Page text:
Fort Greene and Clinton Hill will get reduced street cleaning — and with it less of the alternate-side-of-the-street shuffle for drivers — after the city completes a six- to eight-week suspension of alternate-side parking regulations that begins on Monday.
As it did last summer in Park Slope, Carroll Gardens, Cobble Hill and Red Hook, the city is opting to fully suspend alternate-side parking while it updates roughly 2,000 “No parking” signs to reduce the hours when parked cars must make way for street sweepers.
The two communities have long requested that the city reduce residential street cleaning — and, concurrently, no-parking hours — but some motorists aren’t exactly dancing in the streets even if they now will only have to move their car once a week, instead of twice.
“We’re in favor of the change, but my excitement is tempered by the fear that non-neighborhood residents could park here for long periods,” said Paul Palazzo, president of the Fort Greene Association. “There might be an increase in interloper parking.”
Even on streets where residents have to move four times a week — twice for each side of the street — the hassle is seen as the last line of defense against outsiders snatching up coveted spots.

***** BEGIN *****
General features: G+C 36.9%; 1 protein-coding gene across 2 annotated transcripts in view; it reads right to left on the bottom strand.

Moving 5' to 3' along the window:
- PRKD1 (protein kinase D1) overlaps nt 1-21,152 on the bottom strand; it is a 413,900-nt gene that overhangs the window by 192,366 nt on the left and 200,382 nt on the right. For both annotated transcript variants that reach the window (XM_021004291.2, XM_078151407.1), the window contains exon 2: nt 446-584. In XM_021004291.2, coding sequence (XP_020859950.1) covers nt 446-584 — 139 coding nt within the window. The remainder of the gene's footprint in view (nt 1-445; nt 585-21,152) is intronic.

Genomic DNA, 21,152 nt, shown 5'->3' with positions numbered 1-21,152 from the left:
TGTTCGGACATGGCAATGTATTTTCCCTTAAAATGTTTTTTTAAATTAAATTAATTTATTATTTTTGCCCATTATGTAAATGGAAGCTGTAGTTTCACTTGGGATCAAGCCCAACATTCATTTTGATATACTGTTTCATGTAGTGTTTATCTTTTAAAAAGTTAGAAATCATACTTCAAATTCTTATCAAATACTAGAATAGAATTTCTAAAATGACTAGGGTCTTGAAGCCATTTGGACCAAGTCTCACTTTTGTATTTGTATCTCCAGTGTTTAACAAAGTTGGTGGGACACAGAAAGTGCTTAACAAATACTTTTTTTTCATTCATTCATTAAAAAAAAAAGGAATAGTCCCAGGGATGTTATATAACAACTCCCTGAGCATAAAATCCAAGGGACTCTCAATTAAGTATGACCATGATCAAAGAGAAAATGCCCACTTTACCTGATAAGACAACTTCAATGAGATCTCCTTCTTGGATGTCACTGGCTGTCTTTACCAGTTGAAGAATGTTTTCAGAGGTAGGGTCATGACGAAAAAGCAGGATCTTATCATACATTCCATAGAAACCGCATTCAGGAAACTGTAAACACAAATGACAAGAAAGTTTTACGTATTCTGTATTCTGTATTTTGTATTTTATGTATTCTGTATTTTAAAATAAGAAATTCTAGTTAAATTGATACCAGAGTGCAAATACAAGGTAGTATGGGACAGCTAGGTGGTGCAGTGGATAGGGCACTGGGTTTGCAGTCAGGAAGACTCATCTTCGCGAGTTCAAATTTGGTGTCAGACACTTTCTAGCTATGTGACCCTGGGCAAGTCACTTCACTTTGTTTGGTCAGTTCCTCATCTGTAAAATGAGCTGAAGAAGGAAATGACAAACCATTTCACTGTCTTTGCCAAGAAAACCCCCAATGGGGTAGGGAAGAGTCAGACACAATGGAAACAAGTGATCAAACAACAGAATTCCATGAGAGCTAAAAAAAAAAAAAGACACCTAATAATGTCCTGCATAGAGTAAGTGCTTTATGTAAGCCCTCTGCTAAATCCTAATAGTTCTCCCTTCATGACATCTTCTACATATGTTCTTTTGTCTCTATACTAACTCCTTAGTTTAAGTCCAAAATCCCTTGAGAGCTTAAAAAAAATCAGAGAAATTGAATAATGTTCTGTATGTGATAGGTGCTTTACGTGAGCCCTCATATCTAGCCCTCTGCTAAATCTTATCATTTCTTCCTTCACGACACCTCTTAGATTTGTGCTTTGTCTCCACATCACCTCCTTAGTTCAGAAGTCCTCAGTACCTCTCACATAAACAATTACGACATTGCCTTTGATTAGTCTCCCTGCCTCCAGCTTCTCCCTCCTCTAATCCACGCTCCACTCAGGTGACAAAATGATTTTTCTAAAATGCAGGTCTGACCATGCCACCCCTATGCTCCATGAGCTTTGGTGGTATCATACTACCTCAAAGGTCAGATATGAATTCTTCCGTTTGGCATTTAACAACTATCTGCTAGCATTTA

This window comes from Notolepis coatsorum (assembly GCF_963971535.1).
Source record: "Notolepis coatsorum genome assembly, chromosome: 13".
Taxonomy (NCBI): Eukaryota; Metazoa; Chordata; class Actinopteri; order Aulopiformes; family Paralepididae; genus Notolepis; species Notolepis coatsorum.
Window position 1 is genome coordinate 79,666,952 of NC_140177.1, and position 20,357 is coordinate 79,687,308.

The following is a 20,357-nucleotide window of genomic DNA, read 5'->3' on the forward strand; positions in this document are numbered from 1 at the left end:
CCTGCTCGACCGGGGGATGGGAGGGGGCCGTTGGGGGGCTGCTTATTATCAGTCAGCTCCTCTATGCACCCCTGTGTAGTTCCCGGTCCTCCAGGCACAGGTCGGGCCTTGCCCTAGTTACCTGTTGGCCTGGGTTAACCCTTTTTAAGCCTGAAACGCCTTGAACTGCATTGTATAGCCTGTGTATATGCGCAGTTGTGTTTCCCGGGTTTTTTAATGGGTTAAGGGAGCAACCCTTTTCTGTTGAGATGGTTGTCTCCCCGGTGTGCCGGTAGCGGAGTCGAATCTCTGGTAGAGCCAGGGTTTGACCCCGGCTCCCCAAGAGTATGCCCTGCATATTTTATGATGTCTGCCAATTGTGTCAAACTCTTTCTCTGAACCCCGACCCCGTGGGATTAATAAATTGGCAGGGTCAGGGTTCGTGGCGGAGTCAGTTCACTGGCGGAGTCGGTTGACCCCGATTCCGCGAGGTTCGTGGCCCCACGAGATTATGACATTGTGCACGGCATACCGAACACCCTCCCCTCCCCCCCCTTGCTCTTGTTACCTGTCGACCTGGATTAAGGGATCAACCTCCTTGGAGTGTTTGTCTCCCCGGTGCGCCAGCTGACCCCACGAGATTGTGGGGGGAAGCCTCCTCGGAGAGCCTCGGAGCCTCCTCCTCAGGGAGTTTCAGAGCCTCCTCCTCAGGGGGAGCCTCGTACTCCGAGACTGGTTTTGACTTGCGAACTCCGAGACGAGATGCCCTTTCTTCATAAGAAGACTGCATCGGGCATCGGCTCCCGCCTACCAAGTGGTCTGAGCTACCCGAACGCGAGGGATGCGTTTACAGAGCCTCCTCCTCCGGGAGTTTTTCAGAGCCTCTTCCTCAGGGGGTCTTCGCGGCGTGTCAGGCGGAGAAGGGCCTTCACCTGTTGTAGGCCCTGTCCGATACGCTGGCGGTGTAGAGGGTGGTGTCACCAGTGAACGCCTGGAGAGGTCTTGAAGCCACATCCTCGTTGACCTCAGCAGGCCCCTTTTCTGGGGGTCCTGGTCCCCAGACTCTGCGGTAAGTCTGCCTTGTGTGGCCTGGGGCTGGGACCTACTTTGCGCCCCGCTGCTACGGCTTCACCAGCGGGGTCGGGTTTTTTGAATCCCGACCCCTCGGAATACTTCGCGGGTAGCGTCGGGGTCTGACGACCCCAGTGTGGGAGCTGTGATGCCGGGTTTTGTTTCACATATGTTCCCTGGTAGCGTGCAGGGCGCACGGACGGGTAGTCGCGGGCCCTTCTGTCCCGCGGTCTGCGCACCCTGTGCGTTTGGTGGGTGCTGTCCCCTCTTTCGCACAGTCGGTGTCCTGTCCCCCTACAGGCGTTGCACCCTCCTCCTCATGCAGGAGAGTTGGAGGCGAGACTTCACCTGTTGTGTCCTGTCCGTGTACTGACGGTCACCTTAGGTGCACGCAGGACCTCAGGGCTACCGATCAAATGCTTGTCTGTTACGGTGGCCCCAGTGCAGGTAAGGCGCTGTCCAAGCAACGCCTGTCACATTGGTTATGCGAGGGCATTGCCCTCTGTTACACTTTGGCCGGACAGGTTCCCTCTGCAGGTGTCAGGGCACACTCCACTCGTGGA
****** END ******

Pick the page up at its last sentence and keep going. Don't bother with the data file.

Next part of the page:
“People are territorial about their parking spots,” said Ursula Hegewisch, who lives on S. Elliott Place, which is swept four times per week. “With our proximity to the trains, they look forward to alternate-side parking. Ours is from 9:30 am to 11 am, [and] that timing means fewer people can park here and ride the subway to work.”
Others were worried that streets would get dirty, despite a promise from the Department of Sanitation to increase sweeps of commercial corridors and intensify enforcement of litter rules.
“I’m fine with [the parking change] — as long as the garbage is picked up,” said Brian Robinson, the owner of Gnarly Vines wine shop on Myrtle Avenue.
The area affected by the upcoming enforcement hiatus is bounded by Fulton Street on the south, Flushing Avenue on the north, Classon Avenue on the east, and parts of Flatbush Avenue, Myrtle Avenue and Navy Street on the west.